Dynamics of Virus and Immune Response Network Models
Series: Analysis, Dynamics, and Applications Seminar
Location: Math 501
Presenter: Cameron Browne, Department of Mathematics, University of Louisiana
The dynamics of virus and immune response within a host can be viewed as a complex ecological system. Distinct viral strains compete for target cells, while different immune response variants predate on and compete for the virus population since their proliferation depends upon pathogen recognition. For example, during HIV infection, an array of CTL immune response populations recognize specific epitopes (viral proteins) presented on the surface of infected cells to effectively mediate their killing. However HIV can rapidly evolve resistance to CTL attack at different epitopes, inducing a dynamic network of interacting viral and immune response variants. We consider models for the network of virus and immune response populations, consisting of Lotka-Volterra-like systems of ordinary differential equations. Stability of several equilibria and uniform persistence of distinct viral/immune variants are characterized utilizing a Lyapunov function. Our analysis provides insights on viral immune escape from multiple epitopes, and more generally, the underlying structure of complex ecological networks.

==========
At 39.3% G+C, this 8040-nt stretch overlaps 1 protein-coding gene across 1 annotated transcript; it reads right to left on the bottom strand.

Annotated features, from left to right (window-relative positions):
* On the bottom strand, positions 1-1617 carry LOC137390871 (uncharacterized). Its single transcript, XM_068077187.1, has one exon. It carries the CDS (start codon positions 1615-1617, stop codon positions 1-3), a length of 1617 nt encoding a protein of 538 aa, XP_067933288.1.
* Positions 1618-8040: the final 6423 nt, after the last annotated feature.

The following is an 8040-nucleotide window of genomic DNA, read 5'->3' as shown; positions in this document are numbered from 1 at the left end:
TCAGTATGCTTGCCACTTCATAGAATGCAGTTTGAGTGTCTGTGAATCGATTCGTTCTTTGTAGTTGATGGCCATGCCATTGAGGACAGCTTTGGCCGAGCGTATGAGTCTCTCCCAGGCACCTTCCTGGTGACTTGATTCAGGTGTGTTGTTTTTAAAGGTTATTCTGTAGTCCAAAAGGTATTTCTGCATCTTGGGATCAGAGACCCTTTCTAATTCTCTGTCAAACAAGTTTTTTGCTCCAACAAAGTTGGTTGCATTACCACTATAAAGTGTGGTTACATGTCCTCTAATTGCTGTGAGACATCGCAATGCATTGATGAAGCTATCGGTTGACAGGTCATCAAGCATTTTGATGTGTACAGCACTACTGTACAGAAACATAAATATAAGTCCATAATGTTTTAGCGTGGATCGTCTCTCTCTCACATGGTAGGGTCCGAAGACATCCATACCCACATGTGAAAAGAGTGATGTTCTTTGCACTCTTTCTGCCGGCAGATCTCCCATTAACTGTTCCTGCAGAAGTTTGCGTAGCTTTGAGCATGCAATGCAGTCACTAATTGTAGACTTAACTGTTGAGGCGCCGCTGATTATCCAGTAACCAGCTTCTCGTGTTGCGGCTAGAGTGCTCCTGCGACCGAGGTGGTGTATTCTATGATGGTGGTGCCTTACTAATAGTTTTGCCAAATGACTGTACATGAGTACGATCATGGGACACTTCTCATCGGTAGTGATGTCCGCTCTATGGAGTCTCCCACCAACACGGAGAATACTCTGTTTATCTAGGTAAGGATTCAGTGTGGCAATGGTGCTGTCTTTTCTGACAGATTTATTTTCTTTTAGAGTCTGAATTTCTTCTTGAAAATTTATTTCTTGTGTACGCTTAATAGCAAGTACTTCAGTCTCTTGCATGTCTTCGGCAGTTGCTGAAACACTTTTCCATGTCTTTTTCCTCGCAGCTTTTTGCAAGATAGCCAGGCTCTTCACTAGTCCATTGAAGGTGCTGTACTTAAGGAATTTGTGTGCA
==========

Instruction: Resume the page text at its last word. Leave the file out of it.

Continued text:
(Refreshments will be served.)